After revelations that IRS employees were giving extra scrutiny to non-profits with tea party-related names during the application process for tax exempt status, the agency publicized the rules in an effort to give further guidance on how it determined whether the groups were engaging in too much political activity to qualify.
Response to the rules was swift and brutal: Groups across the political spectrum submitted more than 150,000 comments calling them too broad and an attempt to attack free speech.
IRS Commissioner John Koskinen Thursday confirmed that the rules would be revised.
"It is likely that we will make some changes to the proposed regulation in light of the comments we have received," the IRS said in a statement. "Given the diversity of views expressed and the volume of substantive input, we have concluded that it would be more efficient and useful to hold a public hearing after we publish the revised proposed regulation."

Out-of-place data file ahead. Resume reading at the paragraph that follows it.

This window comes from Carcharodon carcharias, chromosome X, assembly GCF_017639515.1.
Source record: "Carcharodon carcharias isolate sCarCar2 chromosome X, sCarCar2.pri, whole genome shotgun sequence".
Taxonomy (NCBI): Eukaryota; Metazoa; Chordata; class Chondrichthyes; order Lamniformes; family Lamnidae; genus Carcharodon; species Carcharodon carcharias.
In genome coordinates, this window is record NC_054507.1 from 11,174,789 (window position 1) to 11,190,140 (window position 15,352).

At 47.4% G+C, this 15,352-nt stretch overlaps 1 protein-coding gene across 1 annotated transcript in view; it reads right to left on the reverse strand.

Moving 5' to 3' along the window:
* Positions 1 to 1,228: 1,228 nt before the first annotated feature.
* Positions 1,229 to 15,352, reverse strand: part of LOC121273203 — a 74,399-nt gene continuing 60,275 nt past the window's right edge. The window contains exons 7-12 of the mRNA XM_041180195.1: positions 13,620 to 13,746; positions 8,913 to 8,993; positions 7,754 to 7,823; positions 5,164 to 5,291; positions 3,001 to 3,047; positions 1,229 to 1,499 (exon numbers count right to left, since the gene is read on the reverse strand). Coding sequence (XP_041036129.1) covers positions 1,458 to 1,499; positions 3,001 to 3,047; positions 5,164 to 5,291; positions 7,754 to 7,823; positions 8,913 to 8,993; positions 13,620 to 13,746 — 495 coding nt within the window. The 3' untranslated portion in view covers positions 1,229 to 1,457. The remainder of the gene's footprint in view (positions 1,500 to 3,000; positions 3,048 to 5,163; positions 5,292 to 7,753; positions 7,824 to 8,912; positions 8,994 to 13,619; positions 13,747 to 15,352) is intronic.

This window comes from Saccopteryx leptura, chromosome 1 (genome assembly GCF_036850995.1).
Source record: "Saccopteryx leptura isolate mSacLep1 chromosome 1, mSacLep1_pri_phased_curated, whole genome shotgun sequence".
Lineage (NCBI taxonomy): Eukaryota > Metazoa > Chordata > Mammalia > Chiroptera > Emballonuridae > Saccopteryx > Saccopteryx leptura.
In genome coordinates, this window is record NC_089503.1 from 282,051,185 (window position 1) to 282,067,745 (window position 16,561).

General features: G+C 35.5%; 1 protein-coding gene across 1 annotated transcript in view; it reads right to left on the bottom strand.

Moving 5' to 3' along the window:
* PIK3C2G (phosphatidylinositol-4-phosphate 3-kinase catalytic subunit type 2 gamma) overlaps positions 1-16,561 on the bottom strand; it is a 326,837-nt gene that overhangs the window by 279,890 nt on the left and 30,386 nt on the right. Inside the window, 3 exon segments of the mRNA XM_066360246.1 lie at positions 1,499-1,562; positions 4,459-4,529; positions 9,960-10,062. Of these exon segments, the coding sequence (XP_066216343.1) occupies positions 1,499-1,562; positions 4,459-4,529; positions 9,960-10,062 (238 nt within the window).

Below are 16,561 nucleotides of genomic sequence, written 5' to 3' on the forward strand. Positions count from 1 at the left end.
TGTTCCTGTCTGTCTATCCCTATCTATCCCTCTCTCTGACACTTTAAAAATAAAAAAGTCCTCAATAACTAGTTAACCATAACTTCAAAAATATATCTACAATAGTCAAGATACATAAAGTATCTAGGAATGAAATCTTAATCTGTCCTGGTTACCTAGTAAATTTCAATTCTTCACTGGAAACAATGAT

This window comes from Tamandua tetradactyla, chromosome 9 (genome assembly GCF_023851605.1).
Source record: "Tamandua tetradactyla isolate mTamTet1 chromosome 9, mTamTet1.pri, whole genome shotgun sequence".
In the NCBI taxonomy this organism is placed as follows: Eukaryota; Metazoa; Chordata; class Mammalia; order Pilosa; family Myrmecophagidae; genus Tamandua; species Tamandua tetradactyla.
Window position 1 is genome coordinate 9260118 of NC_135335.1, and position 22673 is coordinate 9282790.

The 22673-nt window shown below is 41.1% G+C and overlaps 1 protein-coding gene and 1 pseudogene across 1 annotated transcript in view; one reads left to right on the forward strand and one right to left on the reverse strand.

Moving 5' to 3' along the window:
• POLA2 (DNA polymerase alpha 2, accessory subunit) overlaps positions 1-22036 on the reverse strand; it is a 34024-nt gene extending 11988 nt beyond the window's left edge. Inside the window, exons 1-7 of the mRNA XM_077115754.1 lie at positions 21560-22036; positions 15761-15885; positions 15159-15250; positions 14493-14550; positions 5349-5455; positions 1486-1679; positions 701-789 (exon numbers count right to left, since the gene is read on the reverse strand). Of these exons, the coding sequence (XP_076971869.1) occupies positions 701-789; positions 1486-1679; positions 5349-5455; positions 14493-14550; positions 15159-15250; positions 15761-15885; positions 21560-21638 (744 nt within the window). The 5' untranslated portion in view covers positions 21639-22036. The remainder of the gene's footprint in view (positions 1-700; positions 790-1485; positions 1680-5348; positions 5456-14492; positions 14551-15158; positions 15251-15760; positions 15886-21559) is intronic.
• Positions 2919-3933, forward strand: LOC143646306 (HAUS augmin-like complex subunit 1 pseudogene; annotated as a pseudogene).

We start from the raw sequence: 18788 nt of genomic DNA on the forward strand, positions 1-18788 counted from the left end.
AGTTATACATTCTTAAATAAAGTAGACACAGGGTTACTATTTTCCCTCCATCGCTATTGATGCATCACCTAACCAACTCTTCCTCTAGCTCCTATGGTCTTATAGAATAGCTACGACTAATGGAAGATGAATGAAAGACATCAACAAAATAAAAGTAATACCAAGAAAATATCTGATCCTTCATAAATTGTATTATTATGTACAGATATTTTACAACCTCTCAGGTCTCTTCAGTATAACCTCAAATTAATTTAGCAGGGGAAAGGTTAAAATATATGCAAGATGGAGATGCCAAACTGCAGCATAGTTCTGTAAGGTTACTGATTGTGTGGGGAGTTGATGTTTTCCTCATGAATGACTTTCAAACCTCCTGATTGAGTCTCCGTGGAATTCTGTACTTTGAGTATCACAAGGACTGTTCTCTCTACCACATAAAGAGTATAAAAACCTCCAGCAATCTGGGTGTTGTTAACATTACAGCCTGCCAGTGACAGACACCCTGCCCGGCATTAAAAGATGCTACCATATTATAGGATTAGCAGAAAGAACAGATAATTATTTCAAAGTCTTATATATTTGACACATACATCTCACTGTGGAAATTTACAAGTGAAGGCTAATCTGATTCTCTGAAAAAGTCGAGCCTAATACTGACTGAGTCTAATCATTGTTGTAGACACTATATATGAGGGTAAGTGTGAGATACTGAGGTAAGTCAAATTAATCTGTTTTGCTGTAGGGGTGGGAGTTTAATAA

The IRS has said it was seeking to use nonprofits names to help sort through an influx of applicants for tax-exempt status after the Supreme Court ruling Citizens United in 2010 opened the door to the creation of political SuperPACs, which could collect unlimited donations without revealing their donors. Despite the ongoing political fallout, including the House of Representatives vote this month to hold former IRS direct of tax exemptions Lois Lerner in contempt of Congress, reports found the IRS had searched for a bipartisan list of terms, but the list was heavily weighted toward the tea party because it was a new movement at a time and saw a corresponding influx of political groups.
Tax law says groups that qualify for tax exempt status -- 501(c)(4) groups -- must be organized to "exclusively" promote social welfare. The IRS has interpreted that to mean the group can't "primarily" conduct political activities, although it has not defined how to make that measurement.